Moses Hacmon, Faces of Water. Courtesy of the artist
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Soundwave creates a modernist event with works that explore water, our most important natural resource, in conjunction with special exhibition Modernism from the National Gallery of Art: The Robert and Jane Meyerhoff Collection.
Inspired by the modernist-era sonic artists such as John Cage, Elliot Carter, and Igor Stravinsky, who reinterpreted music and created innovations that led to new ways of organizing and approaching harmonic, melodic, sonic, and rhythmic aspects of music, this evening's program will present artists and musicians who explore these notions and pay homage to modernism throughout the museum’s indoor and outdoor spaces.
MEDIATE presents San Francisco’s acclaimed biennial festival of innovative sound, art, and music. Each two-year season brings together multidisciplinary artists to investigate a new idea through sound that challenges the way you see, hear, and experience art and music.
Create a Modernist mixed-media art project inspired by Modernism from the National Gallery of Art: The Robert & Jane Meyerhoff Collection.
Every week, Friday Nights at the de Young offers art-making activities to encourage everyone, of all ages, to tap into their creativity.
Sound artist and instrument builder Jay Kremier creates When It's Gone, a performance installation that explores human use of water and waste, using an invented instrument made of laboratory glass, which makes sounds of different tones and pitches as it fills and empties, evoking repetition and emptiness.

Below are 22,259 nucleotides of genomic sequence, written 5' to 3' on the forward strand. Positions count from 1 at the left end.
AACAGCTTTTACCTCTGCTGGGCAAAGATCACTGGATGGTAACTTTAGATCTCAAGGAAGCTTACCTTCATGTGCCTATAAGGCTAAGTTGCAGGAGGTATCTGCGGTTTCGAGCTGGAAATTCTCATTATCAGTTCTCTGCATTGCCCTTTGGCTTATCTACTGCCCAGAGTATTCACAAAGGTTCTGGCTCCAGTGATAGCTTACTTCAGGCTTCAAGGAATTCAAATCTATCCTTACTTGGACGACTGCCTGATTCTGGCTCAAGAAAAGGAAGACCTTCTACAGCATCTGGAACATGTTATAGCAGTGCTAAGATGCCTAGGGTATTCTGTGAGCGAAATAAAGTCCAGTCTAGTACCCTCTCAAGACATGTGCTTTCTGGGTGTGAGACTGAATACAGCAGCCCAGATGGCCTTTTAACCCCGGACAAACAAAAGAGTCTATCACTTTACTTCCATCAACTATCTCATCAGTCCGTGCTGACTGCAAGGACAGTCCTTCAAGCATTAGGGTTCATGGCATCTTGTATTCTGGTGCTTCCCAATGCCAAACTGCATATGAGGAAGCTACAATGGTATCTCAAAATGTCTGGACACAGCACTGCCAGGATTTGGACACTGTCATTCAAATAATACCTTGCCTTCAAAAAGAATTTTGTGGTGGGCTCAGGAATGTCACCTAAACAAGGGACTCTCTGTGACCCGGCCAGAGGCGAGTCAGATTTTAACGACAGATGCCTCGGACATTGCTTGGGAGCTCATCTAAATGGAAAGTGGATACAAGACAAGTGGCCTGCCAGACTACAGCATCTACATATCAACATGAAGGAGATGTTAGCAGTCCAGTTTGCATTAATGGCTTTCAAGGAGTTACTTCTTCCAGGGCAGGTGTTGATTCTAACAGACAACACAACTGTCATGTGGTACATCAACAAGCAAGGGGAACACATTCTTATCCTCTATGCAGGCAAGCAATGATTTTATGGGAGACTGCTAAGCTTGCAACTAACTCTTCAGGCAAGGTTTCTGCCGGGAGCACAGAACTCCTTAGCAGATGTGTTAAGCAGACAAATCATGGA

Composer Luciano Chessa performs the world premiere of a site-specific work, which he calls "a sky-view aural experience into our changing landscapes that summons back our vanishing seas."
Artist Moses Hacmon presents his breathtaking large-scale photographic art installation Faces of Water, which captures the movement and energy of water.
Adele Crawford's work investigates transience and impermanence. Drawing from an ever-expanding collection of commonplace materials, she explores elements of past and present. Selecting obsolete things, such as photographs from the 1800s, vintage books, or personal papers, she alters their appearance and creates for them a new intention. Process drives her work, which is slow, reflective, and repetitive as she dissects, alters, and reconfigures.